The third option is staying as far away from the sound source as possible. Okay, so you forgot your earplugs, you can’t find anyone with a spare pair and the venue doesn’t have any. The best thing to do is to stay as far away from the speakers creating the noise. If you’re old enough, step back to the bar and enjoy the show from a distance. If you’re younger, maybe hang toward the back by the merch tables. Just don’t stand in  the front row without protection.

How to protect your ears when playing music

Johnson says the frequency range of 3,000 to 6,000 hertz is what’s damaged most when exposing ears to a high volume of music. This frequency range is important—it’s the frequency where most speak letters like T, K, S, SH and TH. Having damage over time can make it difficult to hear words with those letters.

Ace Enders, music producer and frontman of the Early November, hears young bands almost daily  say “my ears are already shot” and tries to raise awareness with the artists. “I think that people just don’t understand what your ears ‘being shot’ mean,” he says. “I always try and tell people that if you think it’s bad now—it’s definitely going to get worse.” Enders says he has ringing in his ears, which bothers him most at nights before bed. It wasn’t until about three years ago that he really began taking measures to protect his ears both in the studio and at shows.  

Enders suggests investing in a pair of in-ear monitors. Shure sells a pair of in-ears—the SE215—for about $100. Enders says it’s worth investing into a pair of custom in-ear monitors, which could be higher in price. “They don’t fall out and you barely notice ’em,” he says.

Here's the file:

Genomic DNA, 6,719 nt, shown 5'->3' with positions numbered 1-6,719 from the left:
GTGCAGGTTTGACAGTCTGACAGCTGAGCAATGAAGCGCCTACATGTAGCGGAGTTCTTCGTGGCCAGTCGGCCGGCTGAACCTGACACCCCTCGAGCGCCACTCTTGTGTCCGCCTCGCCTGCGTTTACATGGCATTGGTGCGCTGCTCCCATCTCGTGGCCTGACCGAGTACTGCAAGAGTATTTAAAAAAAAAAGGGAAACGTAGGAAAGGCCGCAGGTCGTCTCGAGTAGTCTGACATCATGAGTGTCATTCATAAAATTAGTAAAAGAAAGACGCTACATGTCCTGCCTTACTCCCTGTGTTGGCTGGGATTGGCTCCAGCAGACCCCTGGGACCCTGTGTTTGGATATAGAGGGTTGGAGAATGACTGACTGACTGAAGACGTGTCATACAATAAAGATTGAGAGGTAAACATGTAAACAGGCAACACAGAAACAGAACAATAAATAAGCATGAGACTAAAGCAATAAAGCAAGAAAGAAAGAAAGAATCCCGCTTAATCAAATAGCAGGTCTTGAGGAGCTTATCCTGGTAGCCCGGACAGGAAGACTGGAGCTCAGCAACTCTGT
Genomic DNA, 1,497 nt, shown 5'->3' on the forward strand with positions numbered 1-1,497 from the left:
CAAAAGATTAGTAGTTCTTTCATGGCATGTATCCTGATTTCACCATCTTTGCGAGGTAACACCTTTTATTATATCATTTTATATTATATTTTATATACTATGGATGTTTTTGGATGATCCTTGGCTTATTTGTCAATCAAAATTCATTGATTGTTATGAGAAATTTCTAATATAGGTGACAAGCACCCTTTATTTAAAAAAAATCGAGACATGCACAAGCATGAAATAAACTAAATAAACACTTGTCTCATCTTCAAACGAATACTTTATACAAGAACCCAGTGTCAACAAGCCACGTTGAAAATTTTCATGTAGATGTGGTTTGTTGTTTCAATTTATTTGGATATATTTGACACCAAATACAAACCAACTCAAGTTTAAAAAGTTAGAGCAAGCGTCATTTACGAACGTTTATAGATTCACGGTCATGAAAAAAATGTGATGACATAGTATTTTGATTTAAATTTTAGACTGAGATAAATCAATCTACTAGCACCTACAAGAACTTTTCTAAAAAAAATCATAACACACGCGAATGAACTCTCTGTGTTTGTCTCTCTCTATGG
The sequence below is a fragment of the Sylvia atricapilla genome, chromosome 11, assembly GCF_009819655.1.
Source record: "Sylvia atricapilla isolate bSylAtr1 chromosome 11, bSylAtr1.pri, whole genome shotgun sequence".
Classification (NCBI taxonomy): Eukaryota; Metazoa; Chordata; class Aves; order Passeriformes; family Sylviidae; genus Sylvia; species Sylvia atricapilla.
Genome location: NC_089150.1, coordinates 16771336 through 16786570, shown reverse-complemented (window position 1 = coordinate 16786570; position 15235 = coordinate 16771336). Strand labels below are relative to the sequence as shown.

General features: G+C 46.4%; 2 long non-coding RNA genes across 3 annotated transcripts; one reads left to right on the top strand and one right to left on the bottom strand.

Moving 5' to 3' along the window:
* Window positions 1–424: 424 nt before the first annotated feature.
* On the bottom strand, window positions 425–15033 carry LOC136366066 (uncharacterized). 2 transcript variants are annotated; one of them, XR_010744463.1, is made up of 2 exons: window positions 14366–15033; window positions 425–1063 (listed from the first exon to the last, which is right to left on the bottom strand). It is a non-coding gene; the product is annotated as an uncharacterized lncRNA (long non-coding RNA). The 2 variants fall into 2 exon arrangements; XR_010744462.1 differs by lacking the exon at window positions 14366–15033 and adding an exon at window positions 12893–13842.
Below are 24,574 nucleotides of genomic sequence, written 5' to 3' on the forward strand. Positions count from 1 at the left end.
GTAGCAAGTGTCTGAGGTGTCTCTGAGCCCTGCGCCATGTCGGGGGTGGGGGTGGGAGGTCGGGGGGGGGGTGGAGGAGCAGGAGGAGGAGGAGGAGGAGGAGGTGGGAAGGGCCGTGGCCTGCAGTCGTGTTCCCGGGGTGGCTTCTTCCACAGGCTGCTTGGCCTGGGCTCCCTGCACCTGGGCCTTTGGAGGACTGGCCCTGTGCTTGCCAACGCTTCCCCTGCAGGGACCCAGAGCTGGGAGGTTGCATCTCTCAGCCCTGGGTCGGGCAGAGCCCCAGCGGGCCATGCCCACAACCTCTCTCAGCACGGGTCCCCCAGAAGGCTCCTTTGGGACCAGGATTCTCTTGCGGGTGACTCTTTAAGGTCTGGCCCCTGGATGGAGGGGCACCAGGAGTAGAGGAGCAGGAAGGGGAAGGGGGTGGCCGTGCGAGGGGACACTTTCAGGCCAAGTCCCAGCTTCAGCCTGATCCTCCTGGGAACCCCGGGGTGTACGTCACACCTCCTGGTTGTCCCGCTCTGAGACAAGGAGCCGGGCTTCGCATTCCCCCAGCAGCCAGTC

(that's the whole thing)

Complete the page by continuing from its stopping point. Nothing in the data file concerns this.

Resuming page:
In-ears not in the budget? Refer to some of the high fidelity options above. Musicians—especially the up-and-coming artists practicing in a tight space like a basement or garage—expose their ears to hours and hours of loud volumes every day. Gino Scarim, tour manager and front-of-house engineer from the Amity Affliction and monitor engineer for the Plain White T’s, suggests getting custom-molded earplugs. “If [music’s] part of your life, then protecting your ears should be part of your life as well,” Scarim says.

Scarim, who’s been working in live sound since 1999, also advises to turn it down a bit in practice. “There’s no reason to be super-loud,” Scarim says. “ You can actually hear what you’re doing better at a lower volume.”

Protecting your ears in the studio

The studio’s an entirely different aural environment—but it’s also important to take precautions when challenging your ears in there.

Take breaks. Enders says he takes breaks throughout the day to give his ears rest. “I do everything at a low volume and if I feel like my ears are starting to affect how I’m thinking—and I know my limits—I definitely take [a break],” Enders says.

Mix at a controlled volume. There’s no reason to be too loud in the studio environment. The volume of music being produced can be controlled, therefore it shouldn’t get too overbearing for too long of a time. “Bring everything down,” Scarim says. “When you bring volumes up, different frequencies start distorting and you’re not getting a true response to anything. It doesn’t need to be blaring.”

Touring musicians can also preserve their ears by wearing earplugs during daily activities. Enders says he wears earbuds in different daily environments to cut out noises—like road noise when traveling from show to show in a van or house music when at a venue and not performing. “There’s so much noise all the time,” he says. “Keep [your ears] protected as much as possible because you don’t realize how much of a toll that little stuff takes.”

“Don’t be too cool for earplugs,” Enders says. “A lot of kids make that mistake. Don’t be too cool for it, because 10 or 15 years later it’s definitely going to bite you back.” alt

Are you or someone you know suffering from Tinnitus? Reach out the American Tinnitus Association at for help.